In only a few short weeks I’ll be turning 35. In defiance of this age that’s so crucial to the fertility-challenged, I’d started drafting a post all about how 35 could bring its bad self on, how some obscure number wouldn’t suddenly make my eggs all like, “Oh snap, we’re expiring soon!”, etc. I was all set to publish my post too.
But then, a trigger.
While sitting in church on Sunday morning our pastor invited a couple to come up front with their baby for the baby’s dedication. *Insert gigantic GULP here.* I was caught totally off guard that there’d be a baby dedication that day. If I’d known, I probably would have come in late.
I felt a swarm of conflicting emotions. On one hand, I was happy for this couple. But I was also envious of them. I felt sad for myself… then guilty for entertaining a pity party, especially in church of all places! Several people at my church know that I suffer from infertility. If I left the service while the baby was being dedicated, surely people could guess why. But if I remained in my pew then there’d be the inevitable glances at Marixsa: you know—the “barren one”—to see how I was “holding up.” Or at least that’s what my pride told me.
Somehow I managed to stay put through the ooohs and the awwws and the laughter that ensued when baby protested to our pastor carrying her around. My heart felt like it was being squeezed. I kept my gaze straight ahead and unsuccessfully fought back tears. In vain, I wrestled against the pangs of grief that my own babies never lived long enough to be dedicated, or even that anyone besides Jake and I know their names. Then I felt rotten for being so selfish during a special moment in the lives of my fellow parishioners.
And so it goes. Infertility’s reminders come during the places and times when we least expect it.
All day afterward something continued to gnaw at me, long after the baby dedication had ended. I finally figured out what it was: 35 looming large on the horizon. That—despite putting my best foot forward, remaining optimistic, and trusting that God will give us the desires of our heart—I’m struggling with this arbitrary line in the sand of my fertility.
By Sunday night I was full fledged upset about turning 35. Once that birthday happens, all the protocols change: my clinic would automatically transfer two embryos instead of one (though I don’t have any embryos anyway). I’d be an elderly primigravida in my doc’s notes and not just your run-of-the-mill primigravida. Any pregnancy I may achieve will be considered a geriatric pregnancy. Geriatric? Me? No way.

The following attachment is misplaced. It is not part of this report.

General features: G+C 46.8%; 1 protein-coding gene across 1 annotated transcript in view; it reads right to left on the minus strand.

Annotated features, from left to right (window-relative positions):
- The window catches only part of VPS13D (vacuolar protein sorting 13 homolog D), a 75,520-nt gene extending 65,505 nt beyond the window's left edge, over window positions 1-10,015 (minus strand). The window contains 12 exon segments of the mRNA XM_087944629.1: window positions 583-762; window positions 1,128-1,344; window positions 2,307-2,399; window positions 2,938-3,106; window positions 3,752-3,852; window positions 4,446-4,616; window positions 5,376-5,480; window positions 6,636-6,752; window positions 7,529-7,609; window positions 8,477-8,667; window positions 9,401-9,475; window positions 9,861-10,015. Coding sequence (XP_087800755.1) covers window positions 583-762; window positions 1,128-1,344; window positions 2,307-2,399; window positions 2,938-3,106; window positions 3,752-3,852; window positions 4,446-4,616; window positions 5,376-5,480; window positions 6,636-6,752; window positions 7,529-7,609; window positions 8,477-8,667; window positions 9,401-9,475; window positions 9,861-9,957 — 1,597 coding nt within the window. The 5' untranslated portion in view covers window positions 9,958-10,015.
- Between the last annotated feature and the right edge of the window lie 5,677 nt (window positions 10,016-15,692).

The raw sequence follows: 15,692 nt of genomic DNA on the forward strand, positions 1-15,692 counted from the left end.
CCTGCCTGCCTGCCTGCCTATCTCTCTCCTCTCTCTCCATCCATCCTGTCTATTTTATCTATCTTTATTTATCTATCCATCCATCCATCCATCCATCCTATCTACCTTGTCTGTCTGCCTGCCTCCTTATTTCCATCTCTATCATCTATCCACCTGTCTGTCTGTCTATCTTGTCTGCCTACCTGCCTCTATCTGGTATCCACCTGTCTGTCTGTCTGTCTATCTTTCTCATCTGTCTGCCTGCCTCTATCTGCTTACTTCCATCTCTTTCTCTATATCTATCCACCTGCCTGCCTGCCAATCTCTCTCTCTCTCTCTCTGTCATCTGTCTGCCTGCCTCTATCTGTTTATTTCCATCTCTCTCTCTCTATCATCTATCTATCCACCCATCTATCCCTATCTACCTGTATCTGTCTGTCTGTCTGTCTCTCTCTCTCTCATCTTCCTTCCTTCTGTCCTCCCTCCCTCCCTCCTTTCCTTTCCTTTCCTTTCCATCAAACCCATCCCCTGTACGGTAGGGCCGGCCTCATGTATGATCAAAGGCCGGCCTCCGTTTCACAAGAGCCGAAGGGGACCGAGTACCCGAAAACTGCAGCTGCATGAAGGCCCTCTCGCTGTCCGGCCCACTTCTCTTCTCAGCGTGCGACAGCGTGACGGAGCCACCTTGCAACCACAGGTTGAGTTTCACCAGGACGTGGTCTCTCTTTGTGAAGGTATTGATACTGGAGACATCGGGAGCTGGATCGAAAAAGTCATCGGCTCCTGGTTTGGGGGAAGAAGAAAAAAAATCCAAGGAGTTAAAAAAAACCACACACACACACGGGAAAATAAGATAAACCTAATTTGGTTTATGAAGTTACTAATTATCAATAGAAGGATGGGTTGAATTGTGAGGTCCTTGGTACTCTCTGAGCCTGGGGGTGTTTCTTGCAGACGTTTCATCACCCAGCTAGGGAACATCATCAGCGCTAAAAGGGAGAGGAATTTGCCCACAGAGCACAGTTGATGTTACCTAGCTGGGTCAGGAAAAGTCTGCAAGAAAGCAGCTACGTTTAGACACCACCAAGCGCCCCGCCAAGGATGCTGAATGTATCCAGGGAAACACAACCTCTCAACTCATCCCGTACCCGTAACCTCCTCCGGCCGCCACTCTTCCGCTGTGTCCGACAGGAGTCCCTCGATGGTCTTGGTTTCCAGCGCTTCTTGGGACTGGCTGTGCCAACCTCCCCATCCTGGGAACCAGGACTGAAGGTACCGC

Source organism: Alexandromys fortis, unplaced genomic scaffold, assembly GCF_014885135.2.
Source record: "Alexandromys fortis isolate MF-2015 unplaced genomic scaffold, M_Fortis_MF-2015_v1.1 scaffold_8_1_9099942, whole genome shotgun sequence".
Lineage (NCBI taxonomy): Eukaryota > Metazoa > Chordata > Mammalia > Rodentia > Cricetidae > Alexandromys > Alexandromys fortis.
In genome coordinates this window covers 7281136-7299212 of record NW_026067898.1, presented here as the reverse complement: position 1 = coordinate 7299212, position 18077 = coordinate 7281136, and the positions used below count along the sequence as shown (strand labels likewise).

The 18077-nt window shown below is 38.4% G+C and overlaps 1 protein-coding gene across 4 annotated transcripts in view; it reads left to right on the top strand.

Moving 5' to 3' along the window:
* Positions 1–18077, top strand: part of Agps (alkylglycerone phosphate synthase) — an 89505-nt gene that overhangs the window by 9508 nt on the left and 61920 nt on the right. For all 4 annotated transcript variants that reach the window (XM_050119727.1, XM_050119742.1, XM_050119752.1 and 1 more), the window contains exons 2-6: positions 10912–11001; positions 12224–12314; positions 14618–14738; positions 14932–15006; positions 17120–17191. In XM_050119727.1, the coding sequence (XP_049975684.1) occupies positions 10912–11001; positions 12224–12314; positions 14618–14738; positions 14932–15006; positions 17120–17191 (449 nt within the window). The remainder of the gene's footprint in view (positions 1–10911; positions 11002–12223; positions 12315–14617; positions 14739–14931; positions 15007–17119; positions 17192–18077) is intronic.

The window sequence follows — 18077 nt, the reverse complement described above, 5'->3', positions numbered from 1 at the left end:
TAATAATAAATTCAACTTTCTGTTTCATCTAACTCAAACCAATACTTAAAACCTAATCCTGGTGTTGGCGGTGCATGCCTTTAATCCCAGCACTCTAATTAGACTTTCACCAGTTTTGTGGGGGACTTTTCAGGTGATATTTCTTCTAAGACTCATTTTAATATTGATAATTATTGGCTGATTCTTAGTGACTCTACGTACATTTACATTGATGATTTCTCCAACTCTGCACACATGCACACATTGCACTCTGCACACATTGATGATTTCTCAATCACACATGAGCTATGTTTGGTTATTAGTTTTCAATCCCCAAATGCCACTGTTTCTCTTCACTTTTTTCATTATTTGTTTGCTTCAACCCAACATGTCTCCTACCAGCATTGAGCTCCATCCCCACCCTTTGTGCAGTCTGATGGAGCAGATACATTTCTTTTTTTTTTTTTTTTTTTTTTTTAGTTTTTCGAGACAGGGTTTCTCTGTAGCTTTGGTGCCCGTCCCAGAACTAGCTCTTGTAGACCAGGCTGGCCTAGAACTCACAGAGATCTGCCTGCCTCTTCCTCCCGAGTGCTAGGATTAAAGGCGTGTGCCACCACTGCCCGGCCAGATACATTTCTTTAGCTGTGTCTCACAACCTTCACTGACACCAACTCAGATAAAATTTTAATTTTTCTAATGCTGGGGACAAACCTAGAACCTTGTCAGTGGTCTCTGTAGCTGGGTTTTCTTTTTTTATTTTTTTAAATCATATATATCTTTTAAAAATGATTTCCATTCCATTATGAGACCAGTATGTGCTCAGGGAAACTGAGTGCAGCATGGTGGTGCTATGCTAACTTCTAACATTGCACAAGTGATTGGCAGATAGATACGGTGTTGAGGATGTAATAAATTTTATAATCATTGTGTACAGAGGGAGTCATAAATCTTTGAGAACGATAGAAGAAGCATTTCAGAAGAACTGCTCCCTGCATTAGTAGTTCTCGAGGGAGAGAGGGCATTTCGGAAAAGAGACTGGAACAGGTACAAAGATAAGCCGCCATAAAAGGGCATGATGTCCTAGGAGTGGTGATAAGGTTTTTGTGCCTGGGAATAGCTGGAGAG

I plan to keep pressing on for now. But at the same time, I’m starting to slowly investigate the possibility of one day facing life as permanently childless/child-free/whathaveyou, which is something I’ve never been brave enough to face before. Which then begs the question: When do you stop trying?
It’ll be six years of TTC this June. It gets tiring. At what point does the anxiety of TTC and the putting things on hold “just in case I’m pregnant” get vanquished for good? When do I begin to plan for a future that will just be Jake and I? When do I accept what plans may be for my life?
On the other end, where does my faith come in to play? Faith: the substance of things hoped for, the evidence of things not seen. Isn’t that precisely what this situation calls for? Believing in spite of overwhelming evidence to the contrary? I’m either all in or not in at all. I want to be all in, in faith.
If that means continuing to make baby faith purchases along the way, then I’ll open my wallet. If that means swallowing the hurt at baby dedications then I can do it, by focusing on the fact that it’s just not my turn…yet… but someday it will be. If that means continuing trying to conceive despite the odds, then hello temping and ovulation tests.
Not that it’s not still difficult in the meantime. Because it sure is! But nothing’s worth it if it’s easy… The hardest fought battles bring the sweetest victory… And so on.
What a number a number can do to us.